By Rockefeller Philanthropy Advisors | January 24, 2022
The COVID-19 pandemic has put many small and medium enterprises at severe risk of running out of money. This is due to decreasing income especially during the heat of the pandemic occasioned by the economic shutdown. Clearly, the purchasing power of most consumers was reduced even as businesses either scaled down operations or completely shut down. In Nigeria in particular, small business owners and managers have continued to lament the decline in income needed to run and sustain their business operations. A critical implication of this is that these small businesses apart from meeting other economic and social obligations are also unable to save money.
Researchers have established a positive relationship between savings and income. Also, savings and investments have been linked together. Economists opine that savings and investments are the preconditions for growth and development of many economies. Data from early survey by Government Enterprise and Empowerment Program (GEEP) showed that over 90% of small businesses had their savings depleted during the Covid-19 crisis. According to the survey, most of the SMEs save less than before the pandemic. However, the obvious decline in the purchasing power of consumers especially at the peak of the pandemic and the partial lockdown and later full lockdown worsened economic activities thereby impacting heavily on the income of especially small businesses.
Although, there were early signs of improvement especially after the re-opening of economic activities, small businesses are still struggling to make enough savings needed to take care of business exigencies. This was reflected in the GEEP survey data which indicated that 48% of the sampled small businesses were able to save more few months after the lifting of the lockdown. However, with changes in macroeconomic indicators including inflation rate, exchange rate etc. the savings culture of small businesses may not have witnessed significant improvements.Savings have been described as important strategy for businesses and a key coping mechanism used by small businesses for their operations. The use of savings has proven to be a critical resource in times of crisis. In essence, apart from crisis period, savings enable small business owners and managers to take care of urgent needs and make investments. Insights from the GEEP survey show that nearly 75% of the respondents reported that they have used their savings to manage the Covid-19 period. Given that 93% of the respondents have experienced a negative impact on savings since the beginning of the pandemic, this data indicates some relief in this area.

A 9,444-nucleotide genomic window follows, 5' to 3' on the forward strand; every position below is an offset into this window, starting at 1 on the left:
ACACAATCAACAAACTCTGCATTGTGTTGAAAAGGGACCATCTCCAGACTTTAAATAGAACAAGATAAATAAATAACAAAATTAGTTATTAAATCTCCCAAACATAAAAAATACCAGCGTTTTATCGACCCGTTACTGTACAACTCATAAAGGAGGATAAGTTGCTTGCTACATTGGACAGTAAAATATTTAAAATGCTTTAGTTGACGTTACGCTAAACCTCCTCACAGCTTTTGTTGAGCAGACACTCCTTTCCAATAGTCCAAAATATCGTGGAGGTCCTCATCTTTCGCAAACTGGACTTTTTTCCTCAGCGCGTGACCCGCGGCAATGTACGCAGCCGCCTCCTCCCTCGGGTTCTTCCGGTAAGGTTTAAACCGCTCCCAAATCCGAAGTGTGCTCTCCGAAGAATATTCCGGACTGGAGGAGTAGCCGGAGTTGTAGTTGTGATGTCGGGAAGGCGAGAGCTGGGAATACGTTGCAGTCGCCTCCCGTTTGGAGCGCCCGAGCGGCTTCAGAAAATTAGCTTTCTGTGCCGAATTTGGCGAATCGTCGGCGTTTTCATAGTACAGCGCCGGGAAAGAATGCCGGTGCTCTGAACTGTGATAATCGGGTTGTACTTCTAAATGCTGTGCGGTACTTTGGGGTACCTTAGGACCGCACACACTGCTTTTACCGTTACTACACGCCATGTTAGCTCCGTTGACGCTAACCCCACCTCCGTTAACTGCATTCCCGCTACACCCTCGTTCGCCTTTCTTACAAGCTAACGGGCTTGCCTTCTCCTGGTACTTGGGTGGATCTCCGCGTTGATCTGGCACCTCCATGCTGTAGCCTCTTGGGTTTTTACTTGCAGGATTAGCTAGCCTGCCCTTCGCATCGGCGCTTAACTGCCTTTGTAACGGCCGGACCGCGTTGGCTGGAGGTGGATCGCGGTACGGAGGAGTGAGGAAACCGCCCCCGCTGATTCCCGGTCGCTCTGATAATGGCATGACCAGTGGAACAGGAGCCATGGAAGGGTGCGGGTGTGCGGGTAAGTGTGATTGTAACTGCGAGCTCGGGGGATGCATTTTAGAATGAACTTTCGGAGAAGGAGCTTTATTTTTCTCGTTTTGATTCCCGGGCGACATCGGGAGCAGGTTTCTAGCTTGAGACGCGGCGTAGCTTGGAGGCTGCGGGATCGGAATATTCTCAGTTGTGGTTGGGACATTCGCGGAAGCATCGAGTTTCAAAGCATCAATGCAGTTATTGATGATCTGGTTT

Globally, smaller businesses face unique and specific problems around access to external capital. These issues are often compounded by their nature and a lack of tangible and physical assets which are used as collateral against loans. The implication is that many of the small businesses are unable to meet the requirements for formal funds. In essence, many small businesses have an over-reliance on internally generated funds to capitalize their operations and provide the necessary liquidity to fund their day-to-day operations.
In improving the culture of savings, SME leaders need to be deliberate in recognizing savings as a strong culture in business growth and survival. There is the need for more savings by small business owners and managers to support business operations. This could help reduce unemployment and later translate to a better gross domestic product (GDP) and economic development.
Small businesses can improve their savings by cutting down on their operational costs especially unnecessary expenses. Small business owners and managers can also negotiate more with vendors on possible reduction of costs. This is because vendors also want to be in business. SMEs can save more if they earn more. In essence, there is the need for SMEs to increase their ability to earn more. Embracing digital marketing and online sales could boost the earning capacity and thereby increase the saving power.
Cooperative or microfinance groups have proven to be an important means of savings especially for small businesses. SME leaders should be encouraged in joining microfinance groups or cooperative societies or other associations that organizes periodical monetary contributions. There is also the need for SMEs who belong to such microfinance groups or cooperative societies to know that the essence of joining such groups is to grow their businesses and not to acquire household items. Government and SME-allied institutions need to reorientate small business owners and managers on the real motive of savings.